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Chapter

Cover Essential Cases: Public Law

Entick v Carrington [1765] 95 ER 807, King’s Bench  

Essential Cases: Public Law provides a bridge between course textbooks and key case judgments. This case document summarizes the facts and decision in Entick v Carrington [1765] 95 ER 807, King’s Bench. This case concerned the legality of a warrant issued by one of the King’s Secretaries of State, the Earl of Halifax, which purported to authorize four of the King’s messengers to search for and take Entick’s papers and property. The case is a seminal judgment on the rule of law, the powers of government, and the nature of the legal system. The document also includes supporting commentary and questions from author Thomas Webb.

Chapter

Cover Essential Cases: Public Law

Entick v Carrington [1765] 95 ER 807, King’s Bench  

Essential Cases: Public Law provides a bridge between course textbooks and key case judgments. This case document summarizes the facts and decision in Entick v Carrington [1765] 95 ER 807, King’s Bench. This case concerned the legality of a warrant issued by one of the King’s Secretaries of State, the Earl of Halifax, which purported to authorize four of the King’s messengers to search for and take Entick’s papers and property. The case is a seminal judgment on the rule of law, the powers of government, and the nature of the legal system. The document also includes supporting commentary and questions from author Thomas Webb.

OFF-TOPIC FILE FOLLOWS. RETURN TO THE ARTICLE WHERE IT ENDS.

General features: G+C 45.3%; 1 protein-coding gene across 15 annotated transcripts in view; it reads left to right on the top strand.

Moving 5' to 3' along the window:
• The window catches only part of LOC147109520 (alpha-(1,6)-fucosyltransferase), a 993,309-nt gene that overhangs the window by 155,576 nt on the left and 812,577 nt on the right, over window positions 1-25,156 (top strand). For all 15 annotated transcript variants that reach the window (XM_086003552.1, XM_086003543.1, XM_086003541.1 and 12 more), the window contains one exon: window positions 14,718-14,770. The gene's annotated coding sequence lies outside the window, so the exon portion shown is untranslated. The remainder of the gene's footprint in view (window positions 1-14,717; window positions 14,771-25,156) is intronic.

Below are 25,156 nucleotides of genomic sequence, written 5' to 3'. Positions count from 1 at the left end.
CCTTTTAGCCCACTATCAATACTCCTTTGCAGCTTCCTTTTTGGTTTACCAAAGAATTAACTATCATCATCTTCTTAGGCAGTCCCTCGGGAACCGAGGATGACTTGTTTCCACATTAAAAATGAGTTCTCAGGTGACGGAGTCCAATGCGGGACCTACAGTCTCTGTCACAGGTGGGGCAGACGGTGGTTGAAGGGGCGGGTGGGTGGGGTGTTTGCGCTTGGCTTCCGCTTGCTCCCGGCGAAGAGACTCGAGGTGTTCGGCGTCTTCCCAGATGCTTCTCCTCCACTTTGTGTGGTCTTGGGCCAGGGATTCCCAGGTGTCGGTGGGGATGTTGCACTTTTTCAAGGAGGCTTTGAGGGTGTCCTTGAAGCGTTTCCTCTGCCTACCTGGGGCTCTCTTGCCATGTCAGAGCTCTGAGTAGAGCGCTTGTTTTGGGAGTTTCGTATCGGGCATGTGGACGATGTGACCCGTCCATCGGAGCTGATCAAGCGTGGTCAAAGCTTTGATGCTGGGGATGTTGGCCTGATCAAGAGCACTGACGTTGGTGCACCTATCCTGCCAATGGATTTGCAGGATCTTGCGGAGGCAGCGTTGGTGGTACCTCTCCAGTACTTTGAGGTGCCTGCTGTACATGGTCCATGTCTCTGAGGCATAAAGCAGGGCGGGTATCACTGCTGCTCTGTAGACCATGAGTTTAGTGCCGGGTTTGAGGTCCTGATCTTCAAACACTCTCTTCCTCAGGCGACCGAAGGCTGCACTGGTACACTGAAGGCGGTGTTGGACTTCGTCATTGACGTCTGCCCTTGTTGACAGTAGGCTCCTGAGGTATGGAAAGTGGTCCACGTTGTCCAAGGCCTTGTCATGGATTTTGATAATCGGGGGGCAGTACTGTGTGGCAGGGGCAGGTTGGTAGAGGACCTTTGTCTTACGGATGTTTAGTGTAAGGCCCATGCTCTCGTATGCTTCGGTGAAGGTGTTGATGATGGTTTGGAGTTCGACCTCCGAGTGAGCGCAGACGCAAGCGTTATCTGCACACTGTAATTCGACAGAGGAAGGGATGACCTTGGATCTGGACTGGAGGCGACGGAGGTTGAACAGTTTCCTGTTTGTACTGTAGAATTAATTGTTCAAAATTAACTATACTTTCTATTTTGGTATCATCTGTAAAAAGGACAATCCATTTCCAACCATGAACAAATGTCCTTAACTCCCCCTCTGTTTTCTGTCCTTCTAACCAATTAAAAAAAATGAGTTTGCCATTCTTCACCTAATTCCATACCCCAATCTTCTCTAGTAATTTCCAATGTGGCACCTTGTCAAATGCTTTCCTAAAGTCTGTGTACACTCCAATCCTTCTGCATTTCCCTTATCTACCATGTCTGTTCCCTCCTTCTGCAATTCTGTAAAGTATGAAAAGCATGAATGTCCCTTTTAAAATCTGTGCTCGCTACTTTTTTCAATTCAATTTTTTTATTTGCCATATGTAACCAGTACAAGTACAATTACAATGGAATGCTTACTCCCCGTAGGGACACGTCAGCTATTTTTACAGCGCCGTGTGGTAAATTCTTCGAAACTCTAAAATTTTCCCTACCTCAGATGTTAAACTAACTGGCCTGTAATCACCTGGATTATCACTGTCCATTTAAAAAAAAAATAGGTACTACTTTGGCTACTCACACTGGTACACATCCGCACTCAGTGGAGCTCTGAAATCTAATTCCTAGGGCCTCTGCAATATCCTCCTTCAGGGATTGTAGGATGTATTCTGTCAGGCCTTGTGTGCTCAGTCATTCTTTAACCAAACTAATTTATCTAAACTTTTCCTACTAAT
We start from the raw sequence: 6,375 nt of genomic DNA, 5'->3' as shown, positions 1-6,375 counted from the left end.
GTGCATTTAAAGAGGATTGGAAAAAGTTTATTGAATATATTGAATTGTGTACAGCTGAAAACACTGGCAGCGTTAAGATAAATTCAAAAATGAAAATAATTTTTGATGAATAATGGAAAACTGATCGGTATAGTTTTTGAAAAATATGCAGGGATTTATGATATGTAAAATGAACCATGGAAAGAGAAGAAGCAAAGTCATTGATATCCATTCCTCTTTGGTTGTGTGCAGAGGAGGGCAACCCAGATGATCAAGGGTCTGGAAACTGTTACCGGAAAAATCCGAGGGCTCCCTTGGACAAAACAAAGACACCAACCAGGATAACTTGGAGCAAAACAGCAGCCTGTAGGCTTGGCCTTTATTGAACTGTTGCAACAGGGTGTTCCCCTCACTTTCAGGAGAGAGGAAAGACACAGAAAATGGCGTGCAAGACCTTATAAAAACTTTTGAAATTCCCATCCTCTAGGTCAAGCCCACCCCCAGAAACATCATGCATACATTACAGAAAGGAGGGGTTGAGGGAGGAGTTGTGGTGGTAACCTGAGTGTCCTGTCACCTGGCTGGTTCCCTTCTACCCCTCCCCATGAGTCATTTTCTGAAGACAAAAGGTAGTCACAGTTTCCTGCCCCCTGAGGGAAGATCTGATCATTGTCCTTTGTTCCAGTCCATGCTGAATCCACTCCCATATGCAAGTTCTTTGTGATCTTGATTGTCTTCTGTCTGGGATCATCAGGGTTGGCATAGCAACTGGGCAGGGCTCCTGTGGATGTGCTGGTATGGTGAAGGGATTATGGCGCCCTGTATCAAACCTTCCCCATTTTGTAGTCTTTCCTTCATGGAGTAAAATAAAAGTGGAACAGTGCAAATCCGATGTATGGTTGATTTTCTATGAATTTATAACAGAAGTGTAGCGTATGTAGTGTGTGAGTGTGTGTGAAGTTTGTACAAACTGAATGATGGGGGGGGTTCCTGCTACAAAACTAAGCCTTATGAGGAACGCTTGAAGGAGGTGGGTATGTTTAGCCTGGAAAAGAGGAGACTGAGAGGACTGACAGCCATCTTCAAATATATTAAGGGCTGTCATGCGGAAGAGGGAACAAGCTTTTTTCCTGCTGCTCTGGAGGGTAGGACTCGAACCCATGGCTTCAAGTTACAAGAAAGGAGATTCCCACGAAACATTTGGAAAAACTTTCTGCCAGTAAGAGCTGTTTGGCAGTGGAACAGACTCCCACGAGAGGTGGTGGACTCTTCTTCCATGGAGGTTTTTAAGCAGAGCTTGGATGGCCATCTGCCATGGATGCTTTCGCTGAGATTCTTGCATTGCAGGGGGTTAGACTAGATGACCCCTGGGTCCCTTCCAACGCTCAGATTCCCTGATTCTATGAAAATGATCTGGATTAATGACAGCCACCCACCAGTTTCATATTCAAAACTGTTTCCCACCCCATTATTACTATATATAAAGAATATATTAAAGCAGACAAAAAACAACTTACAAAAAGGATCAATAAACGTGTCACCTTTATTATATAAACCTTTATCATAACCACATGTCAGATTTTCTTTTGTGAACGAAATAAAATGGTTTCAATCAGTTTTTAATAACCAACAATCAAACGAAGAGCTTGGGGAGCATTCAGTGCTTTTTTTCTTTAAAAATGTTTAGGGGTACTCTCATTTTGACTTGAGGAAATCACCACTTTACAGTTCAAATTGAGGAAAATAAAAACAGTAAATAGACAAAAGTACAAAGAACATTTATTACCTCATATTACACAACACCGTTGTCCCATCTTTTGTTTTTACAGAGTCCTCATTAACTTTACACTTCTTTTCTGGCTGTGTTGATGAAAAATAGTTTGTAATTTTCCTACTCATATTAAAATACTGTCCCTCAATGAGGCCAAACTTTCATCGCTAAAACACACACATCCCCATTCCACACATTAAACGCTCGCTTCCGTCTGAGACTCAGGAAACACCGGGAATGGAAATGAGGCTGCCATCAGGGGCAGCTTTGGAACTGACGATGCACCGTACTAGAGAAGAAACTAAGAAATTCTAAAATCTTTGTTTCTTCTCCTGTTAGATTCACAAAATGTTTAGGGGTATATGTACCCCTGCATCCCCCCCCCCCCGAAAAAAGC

Chapter

Cover Administrative Law

14. Torts  

A claim for damages for loss caused by a public authority gives a court the opportunity to do justice for the claimant and also to impose the rule of law on the administration. The challenge is to do both without interfering inappropriately in the administrative pursuit of public goods, and without creating public compensation funds that only a legislature can legitimately create. It is an important constitutional principle that liabilities in the law of tort apply to public authorities, just as to private parties. But there is no general liability to compensate for public action that was unlawful; the impugned conduct must meet the standard requirements of the tort liability of private parties, with the exception of the one public tort: misfeasance in a public office. This chapter discusses trespass to property, statutory liabilities, negligence, misfeasance in public office, and damages under the Human Rights Act 1998.